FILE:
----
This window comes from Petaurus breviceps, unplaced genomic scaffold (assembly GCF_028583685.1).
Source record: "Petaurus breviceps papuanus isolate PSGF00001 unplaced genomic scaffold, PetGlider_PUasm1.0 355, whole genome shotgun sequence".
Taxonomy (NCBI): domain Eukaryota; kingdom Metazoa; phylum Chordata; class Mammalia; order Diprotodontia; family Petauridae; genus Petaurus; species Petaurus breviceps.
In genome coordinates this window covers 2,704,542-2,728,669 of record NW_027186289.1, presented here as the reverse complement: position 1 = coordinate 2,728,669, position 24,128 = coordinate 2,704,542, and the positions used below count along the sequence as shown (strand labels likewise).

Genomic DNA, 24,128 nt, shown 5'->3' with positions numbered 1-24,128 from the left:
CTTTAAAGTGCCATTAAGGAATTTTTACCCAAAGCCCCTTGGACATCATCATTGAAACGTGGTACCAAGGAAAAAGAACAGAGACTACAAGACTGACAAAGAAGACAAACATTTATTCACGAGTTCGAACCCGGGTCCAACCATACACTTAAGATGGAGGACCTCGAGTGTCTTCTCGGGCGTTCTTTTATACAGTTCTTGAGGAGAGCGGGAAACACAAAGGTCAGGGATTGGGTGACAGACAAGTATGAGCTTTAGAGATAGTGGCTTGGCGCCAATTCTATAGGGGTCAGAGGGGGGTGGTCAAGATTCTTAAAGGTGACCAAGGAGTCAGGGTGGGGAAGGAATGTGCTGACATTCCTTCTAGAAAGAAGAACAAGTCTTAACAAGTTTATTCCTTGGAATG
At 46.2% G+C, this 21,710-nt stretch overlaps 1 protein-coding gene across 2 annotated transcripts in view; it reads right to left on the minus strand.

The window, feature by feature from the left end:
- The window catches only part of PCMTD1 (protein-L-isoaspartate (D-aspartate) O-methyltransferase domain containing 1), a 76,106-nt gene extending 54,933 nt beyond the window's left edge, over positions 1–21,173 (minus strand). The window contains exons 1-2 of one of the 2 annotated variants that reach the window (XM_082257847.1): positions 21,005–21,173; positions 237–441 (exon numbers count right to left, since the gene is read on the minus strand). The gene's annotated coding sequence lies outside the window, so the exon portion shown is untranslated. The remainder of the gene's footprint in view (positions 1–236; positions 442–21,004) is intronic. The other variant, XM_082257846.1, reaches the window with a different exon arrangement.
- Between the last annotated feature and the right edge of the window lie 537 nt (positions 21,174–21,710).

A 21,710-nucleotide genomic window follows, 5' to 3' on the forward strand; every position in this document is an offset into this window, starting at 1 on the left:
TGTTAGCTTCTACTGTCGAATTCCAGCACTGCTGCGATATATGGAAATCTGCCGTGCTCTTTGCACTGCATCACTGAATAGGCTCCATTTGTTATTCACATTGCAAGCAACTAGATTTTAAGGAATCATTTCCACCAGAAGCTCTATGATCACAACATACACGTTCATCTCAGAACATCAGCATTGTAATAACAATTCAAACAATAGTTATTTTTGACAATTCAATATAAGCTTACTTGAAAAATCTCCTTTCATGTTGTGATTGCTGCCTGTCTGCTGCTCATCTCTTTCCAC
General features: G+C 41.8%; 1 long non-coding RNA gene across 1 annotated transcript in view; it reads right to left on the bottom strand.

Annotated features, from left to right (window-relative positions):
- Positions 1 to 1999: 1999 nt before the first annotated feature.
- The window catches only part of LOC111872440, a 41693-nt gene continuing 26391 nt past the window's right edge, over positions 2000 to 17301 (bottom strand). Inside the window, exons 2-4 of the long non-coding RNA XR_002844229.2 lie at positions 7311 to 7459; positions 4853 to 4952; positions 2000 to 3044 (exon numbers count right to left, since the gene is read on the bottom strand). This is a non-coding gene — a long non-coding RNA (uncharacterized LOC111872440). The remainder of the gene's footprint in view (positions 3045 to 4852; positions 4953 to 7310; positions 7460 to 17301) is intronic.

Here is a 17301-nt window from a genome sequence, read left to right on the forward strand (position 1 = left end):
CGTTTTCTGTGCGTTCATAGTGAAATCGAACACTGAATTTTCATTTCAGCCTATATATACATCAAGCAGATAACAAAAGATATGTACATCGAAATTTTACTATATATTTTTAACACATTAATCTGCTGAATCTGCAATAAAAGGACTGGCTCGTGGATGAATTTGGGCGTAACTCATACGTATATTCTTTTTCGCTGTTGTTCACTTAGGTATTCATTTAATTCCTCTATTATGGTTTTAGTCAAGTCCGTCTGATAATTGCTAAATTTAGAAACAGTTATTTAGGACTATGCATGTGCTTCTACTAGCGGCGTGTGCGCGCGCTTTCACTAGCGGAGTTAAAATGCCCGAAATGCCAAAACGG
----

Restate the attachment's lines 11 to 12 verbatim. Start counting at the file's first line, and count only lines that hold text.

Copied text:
A 21,710-nucleotide genomic window follows, 5' to 3' on the forward strand; every position in this document is an offset into this window, starting at 1 on the left:
TGTTAGCTTCTACTGTCGAATTCCAGCACTGCTGCGATATATGGAAATCTGCCGTGCTCTTTGCACTGCATCACTGAATAGGCTCCATTTGTTATTCACATTGCAAGCAACTAGATTTTAAGGAATCATTTCCACCAGAAGCTCTATGATCACAACATACACGTTCATCTCAGAACATCAGCATTGTAATAACAATTCAAACAATAGTTATTTTTGACAATTCAATATAAGCTTACTTGAAAAATCTCCTTTCATGTTGTGATTGCTGCCTGTCTGCTGCTCATCTCTTTCCAC